Waiheke Island: The Complete Guide
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If you're looking to add some Waiheke Island time to your Auckland itinerary, here's everything you need to know!
With around 10,000 residents, Waiheke Island is the most populated island in the Hauraki Gulf, one of Auckland's two main ports. It is located approximately 12 miles from central Auckland and is accessible by ferry or charter plane. While it is a popular destination for domestic and foreign travelers, it is also home to a thriving community. Many Waiheke Islanders come to Auckland to work, while others are involved in the island's growing wine production.
Waiheke Island is an ideal destination for a day or night trip from Auckland as it offers many natural attractions but is very close to the city. A great attraction are the many wineries on the island: there are about 30 scattered around the mountainous island. Other attractions include beaches, nature walks, sailing adventures, and pure relaxation.
How to Get to Waiheke Island
Waiheke Island can be reached by ferry or plane, but most travelers take the ferry from central Auckland because it is the cheapest option. The journey takes between 40 and 90 minutes, depending on the service you choose and where you come from. It's a very scenic cruise as you cruise the Hauraki Gulf, with the Auckland skyline receding behind you.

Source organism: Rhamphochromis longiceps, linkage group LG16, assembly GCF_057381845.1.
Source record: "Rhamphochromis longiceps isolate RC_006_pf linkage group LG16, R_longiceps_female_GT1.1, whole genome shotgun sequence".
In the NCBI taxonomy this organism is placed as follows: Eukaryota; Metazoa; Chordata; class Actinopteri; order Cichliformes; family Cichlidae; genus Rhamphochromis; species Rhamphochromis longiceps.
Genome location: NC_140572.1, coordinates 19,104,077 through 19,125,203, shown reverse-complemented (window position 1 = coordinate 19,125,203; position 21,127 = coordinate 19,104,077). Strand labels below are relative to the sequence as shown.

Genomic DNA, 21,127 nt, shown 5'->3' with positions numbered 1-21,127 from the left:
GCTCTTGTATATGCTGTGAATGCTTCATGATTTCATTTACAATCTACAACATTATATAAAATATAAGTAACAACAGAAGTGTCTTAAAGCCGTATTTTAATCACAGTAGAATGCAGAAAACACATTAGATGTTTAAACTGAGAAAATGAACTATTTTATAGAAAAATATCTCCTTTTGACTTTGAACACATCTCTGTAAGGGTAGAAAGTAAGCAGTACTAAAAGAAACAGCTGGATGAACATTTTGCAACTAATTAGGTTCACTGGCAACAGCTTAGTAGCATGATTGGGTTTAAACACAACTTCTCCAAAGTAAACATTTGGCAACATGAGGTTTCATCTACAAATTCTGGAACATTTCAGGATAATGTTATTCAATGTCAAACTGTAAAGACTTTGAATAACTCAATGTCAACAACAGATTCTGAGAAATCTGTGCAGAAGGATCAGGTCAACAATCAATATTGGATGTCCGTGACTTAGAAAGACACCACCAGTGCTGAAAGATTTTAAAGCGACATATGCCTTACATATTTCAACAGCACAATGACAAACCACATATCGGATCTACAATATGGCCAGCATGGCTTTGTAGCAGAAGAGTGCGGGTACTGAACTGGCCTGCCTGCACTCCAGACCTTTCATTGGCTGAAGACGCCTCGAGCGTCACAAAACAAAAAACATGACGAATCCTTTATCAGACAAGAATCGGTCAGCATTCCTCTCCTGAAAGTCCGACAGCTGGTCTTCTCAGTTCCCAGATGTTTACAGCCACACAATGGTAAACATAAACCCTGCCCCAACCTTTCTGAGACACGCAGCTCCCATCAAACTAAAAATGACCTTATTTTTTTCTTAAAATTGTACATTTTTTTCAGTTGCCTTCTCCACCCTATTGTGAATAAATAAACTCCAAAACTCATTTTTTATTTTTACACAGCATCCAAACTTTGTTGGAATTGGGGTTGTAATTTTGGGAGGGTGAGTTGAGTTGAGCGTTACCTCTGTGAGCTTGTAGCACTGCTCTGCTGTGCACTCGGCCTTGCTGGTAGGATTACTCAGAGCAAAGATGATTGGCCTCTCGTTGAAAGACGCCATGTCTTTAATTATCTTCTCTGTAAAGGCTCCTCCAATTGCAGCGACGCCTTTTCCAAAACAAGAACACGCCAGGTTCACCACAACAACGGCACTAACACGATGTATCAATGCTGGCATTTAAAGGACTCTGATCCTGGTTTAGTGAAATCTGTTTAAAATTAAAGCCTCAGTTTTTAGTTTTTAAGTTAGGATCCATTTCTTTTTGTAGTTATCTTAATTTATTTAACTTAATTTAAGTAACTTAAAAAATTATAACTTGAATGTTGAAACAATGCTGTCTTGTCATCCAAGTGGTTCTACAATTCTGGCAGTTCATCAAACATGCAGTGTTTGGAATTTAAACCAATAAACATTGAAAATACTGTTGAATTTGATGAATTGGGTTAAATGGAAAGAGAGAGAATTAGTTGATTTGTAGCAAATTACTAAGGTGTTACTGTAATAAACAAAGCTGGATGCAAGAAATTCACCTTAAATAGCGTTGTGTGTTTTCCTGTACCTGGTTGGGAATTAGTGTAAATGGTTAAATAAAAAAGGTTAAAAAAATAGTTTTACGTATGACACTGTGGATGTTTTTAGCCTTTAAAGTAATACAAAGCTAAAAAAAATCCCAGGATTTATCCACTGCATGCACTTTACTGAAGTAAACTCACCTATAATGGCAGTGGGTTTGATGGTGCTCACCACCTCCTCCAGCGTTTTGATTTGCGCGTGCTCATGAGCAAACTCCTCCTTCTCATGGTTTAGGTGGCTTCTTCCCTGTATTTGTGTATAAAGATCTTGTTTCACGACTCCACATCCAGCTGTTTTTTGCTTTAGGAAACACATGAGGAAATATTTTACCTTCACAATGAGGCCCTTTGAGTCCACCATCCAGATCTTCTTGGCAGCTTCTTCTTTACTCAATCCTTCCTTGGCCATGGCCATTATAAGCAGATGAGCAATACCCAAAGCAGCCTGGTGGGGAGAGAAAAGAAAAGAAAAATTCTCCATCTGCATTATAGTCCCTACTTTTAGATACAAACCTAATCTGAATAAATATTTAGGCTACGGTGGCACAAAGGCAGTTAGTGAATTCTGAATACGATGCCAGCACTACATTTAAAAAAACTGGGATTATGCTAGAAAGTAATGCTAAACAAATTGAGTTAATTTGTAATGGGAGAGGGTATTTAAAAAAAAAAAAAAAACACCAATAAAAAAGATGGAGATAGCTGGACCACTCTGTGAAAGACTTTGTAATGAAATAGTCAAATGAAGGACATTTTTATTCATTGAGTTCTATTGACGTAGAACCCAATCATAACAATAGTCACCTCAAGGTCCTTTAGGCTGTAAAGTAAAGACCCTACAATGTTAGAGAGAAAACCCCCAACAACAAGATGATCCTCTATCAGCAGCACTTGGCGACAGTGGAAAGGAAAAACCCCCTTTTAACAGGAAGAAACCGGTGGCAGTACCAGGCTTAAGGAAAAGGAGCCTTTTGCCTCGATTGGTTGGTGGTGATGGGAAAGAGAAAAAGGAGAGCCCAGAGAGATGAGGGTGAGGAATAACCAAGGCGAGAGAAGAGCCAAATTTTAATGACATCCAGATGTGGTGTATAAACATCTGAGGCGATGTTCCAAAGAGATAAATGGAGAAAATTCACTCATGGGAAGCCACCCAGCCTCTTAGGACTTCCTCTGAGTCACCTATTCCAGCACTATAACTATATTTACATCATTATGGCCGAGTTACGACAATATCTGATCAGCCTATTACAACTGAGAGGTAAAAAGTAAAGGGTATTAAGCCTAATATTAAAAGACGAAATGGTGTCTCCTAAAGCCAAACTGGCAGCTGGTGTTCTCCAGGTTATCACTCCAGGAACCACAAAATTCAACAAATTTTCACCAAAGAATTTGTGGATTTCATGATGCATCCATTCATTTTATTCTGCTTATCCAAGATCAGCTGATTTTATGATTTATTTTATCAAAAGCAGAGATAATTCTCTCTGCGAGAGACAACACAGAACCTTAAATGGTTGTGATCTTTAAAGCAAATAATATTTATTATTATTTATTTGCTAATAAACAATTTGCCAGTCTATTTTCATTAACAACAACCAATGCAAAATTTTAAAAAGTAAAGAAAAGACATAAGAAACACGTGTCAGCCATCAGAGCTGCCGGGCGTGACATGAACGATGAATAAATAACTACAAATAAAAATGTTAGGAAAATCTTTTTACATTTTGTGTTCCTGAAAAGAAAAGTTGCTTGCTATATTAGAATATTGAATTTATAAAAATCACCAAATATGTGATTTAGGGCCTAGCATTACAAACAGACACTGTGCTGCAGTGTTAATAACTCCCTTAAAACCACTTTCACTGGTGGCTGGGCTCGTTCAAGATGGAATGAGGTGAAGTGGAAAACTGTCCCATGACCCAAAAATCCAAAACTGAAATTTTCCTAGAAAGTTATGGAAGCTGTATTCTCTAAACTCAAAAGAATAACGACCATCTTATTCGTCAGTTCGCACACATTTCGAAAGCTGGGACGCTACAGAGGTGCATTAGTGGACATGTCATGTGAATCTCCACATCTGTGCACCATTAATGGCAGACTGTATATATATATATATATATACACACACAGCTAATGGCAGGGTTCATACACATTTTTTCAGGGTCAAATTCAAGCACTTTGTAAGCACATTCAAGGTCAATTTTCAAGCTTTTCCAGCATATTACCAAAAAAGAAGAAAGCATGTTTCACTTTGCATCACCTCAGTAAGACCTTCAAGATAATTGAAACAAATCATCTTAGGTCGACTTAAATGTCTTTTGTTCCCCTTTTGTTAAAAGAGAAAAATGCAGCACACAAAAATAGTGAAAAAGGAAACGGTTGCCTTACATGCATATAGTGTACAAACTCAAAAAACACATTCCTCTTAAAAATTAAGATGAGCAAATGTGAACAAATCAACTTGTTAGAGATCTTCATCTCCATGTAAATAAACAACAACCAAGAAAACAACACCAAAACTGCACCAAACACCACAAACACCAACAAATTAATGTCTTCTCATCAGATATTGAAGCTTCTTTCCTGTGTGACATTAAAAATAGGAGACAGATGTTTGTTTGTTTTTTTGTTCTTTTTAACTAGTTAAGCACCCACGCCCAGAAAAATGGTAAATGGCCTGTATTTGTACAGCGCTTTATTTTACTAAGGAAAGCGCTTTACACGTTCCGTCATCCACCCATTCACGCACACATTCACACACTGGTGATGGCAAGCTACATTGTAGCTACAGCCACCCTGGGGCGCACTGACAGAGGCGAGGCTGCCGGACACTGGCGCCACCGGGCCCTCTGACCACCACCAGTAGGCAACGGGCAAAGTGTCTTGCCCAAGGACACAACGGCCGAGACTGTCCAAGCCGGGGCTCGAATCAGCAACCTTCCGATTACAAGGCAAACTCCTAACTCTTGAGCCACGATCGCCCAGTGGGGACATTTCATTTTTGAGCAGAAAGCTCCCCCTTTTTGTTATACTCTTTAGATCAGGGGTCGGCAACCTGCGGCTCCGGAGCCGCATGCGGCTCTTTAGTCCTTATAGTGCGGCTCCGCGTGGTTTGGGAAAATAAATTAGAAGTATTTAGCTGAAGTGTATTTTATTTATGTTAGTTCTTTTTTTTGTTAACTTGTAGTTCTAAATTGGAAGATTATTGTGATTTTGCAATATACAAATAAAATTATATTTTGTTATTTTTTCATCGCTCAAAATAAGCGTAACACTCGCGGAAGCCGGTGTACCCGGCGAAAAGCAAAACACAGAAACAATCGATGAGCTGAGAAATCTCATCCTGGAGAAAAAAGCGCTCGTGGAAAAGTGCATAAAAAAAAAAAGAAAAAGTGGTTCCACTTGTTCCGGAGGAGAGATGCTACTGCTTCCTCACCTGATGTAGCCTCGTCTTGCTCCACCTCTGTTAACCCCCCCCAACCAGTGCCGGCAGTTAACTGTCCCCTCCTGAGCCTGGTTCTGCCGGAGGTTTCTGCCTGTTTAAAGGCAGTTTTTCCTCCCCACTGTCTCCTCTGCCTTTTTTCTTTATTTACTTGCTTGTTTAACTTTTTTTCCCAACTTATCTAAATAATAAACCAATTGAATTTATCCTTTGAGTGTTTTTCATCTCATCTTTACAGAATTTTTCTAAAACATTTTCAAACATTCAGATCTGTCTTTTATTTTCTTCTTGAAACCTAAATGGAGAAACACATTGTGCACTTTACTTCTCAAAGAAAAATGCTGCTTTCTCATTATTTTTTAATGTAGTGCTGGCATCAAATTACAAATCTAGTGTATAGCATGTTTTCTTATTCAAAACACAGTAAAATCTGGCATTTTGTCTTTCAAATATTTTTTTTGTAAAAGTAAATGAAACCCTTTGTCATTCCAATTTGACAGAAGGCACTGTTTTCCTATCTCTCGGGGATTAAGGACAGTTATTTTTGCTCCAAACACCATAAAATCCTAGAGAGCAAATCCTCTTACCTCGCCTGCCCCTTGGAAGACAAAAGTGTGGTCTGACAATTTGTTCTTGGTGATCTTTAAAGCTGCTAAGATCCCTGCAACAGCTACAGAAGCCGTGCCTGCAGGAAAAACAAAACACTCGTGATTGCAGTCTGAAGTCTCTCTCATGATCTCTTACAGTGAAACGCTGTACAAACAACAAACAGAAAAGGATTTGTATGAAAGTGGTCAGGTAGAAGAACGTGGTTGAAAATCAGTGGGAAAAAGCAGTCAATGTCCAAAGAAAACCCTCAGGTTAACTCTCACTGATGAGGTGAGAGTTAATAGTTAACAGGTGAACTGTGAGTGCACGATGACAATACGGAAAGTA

Many ferries run between Auckland and Waiheke Island every day. These are not just tour boats as many Waiheke Island residents use them to get to central Auckland for work. Ferries depart from the Auckland City Ferry Terminal on Quay Street in central Auckland. This ferry terminal is more convenient for travelers staying in or around the city center. Other ferries also depart from Half Moon Bay in the northeast of Auckland and Devonport on the North Shore. Ferries run from early morning until past midnight, so you will likely find one that suits your schedule.
Most ferries arrive at Waiheke Island at the main port, Matiatia Wharf, but some go to Orapiu Wharf and Kennedy Point. Most services are passenger only, but there are also some car ferries. If you do not have your own car, this is not a problem, as there are bus services on Waiheke Island that connect the main settlements. Many travelers also opt for some type of guided tour (a particularly good idea if you plan to drink in wineries, as no one needs to be designated a driver and stay on the sidelines!).